Hear Today, Gone Tomorrow

I’m almost 73. If I live to 90, that means I’m in the top of the seventh inning with one out. If hearing is comparable to a fastball, mine is down to 65 and dropping. It still gets to the plate—on a hop.

There’s a novel, Deaf Sentence, in which the protagonist says blindness is tragedy and deafness comedy. True, but only for a while. About a year ago I was not feeling up to par mentally. Bob said, “You need to get your self-esteem back.” I looked at her and responded “I need to get myself a steam bath?”

Well, it’s no longer funny. I’m scared and I’m sometimes reduced to tears. A well known writer, whose name I’ve forgotten, was asked recently which she would choose, if forced to decide—blindness or deafness. She didn’t hesitate, as if she’d already given it deep thought. “Blindness,” she said.

Her answer may surprise you, but her explanation makes sense. If deaf, she felt she would be more isolated from the world, separated from loved ones and friends—alone because she would miss sounds more than sight. Conversation is everything to her—with friends, even strangers. She loves listening to music and intelligent discussion on the radio and television (yes, you can still find it—just avoid Fox and Friends). She loves to read, and would miss the printed word, but audio books could compensate.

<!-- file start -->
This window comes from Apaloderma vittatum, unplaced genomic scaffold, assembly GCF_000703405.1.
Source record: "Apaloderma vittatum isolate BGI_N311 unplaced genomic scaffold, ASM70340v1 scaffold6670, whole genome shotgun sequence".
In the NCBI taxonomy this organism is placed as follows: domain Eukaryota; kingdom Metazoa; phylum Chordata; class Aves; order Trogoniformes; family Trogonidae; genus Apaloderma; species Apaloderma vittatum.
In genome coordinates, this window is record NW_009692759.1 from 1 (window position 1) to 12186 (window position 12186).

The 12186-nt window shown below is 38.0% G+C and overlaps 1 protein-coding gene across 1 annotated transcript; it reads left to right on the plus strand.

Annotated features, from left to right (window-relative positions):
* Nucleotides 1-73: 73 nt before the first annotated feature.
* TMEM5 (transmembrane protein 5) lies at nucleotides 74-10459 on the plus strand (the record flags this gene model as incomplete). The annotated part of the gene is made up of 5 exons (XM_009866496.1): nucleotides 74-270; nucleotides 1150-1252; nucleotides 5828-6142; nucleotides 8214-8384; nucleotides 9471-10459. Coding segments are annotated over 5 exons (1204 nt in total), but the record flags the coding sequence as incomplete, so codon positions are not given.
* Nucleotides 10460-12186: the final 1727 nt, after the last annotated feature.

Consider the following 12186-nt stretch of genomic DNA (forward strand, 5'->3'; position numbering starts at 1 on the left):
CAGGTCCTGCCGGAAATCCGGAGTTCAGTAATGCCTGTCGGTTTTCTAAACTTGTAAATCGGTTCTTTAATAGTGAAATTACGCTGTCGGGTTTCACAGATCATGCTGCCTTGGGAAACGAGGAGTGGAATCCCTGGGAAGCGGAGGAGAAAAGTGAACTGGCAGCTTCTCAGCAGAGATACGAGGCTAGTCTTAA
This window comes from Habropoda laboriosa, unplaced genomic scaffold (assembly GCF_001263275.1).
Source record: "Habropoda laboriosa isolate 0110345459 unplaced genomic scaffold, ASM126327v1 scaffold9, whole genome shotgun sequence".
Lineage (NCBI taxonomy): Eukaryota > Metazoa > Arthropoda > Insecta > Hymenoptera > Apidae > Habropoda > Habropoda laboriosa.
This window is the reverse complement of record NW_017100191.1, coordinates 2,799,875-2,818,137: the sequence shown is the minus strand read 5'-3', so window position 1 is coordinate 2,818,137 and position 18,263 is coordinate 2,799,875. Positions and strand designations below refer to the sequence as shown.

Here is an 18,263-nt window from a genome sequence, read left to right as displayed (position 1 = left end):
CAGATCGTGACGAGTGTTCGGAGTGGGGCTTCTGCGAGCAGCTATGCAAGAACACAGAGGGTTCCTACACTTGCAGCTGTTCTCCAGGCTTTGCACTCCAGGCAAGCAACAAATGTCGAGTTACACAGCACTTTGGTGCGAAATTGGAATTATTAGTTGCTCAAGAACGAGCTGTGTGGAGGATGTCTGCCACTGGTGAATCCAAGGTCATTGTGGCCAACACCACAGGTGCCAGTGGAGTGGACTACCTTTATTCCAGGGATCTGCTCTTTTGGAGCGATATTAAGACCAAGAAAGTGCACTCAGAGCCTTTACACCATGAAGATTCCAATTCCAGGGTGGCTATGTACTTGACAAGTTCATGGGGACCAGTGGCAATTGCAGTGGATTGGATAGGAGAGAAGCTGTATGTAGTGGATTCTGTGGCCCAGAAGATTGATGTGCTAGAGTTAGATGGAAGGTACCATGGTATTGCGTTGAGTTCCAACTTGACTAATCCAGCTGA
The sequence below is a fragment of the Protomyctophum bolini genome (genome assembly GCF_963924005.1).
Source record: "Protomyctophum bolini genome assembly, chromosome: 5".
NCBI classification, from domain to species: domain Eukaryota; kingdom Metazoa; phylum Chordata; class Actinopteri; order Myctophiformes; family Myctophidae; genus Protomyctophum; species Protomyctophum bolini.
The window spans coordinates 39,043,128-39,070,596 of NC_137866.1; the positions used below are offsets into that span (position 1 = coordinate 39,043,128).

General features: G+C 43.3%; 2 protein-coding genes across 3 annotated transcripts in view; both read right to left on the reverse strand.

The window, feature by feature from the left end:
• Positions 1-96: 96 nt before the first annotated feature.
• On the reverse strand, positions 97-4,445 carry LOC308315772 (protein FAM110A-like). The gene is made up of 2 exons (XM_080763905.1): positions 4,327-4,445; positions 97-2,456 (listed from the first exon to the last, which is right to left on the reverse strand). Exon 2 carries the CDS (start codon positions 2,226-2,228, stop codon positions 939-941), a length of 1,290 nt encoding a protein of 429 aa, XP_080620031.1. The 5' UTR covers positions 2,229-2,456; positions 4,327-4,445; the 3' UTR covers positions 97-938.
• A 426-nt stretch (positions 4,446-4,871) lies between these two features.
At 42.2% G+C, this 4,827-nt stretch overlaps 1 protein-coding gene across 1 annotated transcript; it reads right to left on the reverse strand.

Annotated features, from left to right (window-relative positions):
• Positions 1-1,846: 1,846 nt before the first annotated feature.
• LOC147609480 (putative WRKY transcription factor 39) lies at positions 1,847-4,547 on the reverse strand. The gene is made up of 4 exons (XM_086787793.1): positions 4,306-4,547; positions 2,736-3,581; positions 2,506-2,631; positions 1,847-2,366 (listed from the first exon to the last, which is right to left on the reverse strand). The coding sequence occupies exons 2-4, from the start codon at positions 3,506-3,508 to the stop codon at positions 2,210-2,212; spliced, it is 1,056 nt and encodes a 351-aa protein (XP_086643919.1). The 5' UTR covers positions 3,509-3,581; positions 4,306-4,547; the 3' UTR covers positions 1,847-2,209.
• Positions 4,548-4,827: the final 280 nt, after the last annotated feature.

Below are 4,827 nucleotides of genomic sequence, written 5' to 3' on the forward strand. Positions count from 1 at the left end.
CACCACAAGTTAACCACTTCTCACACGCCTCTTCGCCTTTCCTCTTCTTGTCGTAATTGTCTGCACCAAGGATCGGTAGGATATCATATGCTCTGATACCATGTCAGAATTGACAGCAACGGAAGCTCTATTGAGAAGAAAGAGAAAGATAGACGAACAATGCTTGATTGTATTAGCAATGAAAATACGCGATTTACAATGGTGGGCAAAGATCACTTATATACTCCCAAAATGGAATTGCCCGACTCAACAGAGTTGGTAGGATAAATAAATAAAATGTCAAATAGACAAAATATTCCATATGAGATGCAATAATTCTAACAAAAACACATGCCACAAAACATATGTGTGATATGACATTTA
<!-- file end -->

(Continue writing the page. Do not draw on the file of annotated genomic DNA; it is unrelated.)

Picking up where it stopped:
It’s a tough choice, but for me the fates are already choosing. In addition to “significant hearing loss,” I now suffer from tinnitus in the left ear—a high-pitched tone, often loud. Even when silent, it’s still there in my mind—ready to pounce. I’m trying to make it my friend.

I already experience that writer’s fears—the isolation from my dear Bob and my sisters and friends. Bob, bless her heart, makes it bearable with her inexhaustible compassion. We are trying to get good hearing aids, but so far have been disappointed.

Meanwhile, I can still listen to ballgames on the radio, despite the annoying drivel described in the previous post. As our dear friend Russ Brown says, “Getting old kinda sucks.”

Remember, it says Red Stitches: Mostly Baseball.

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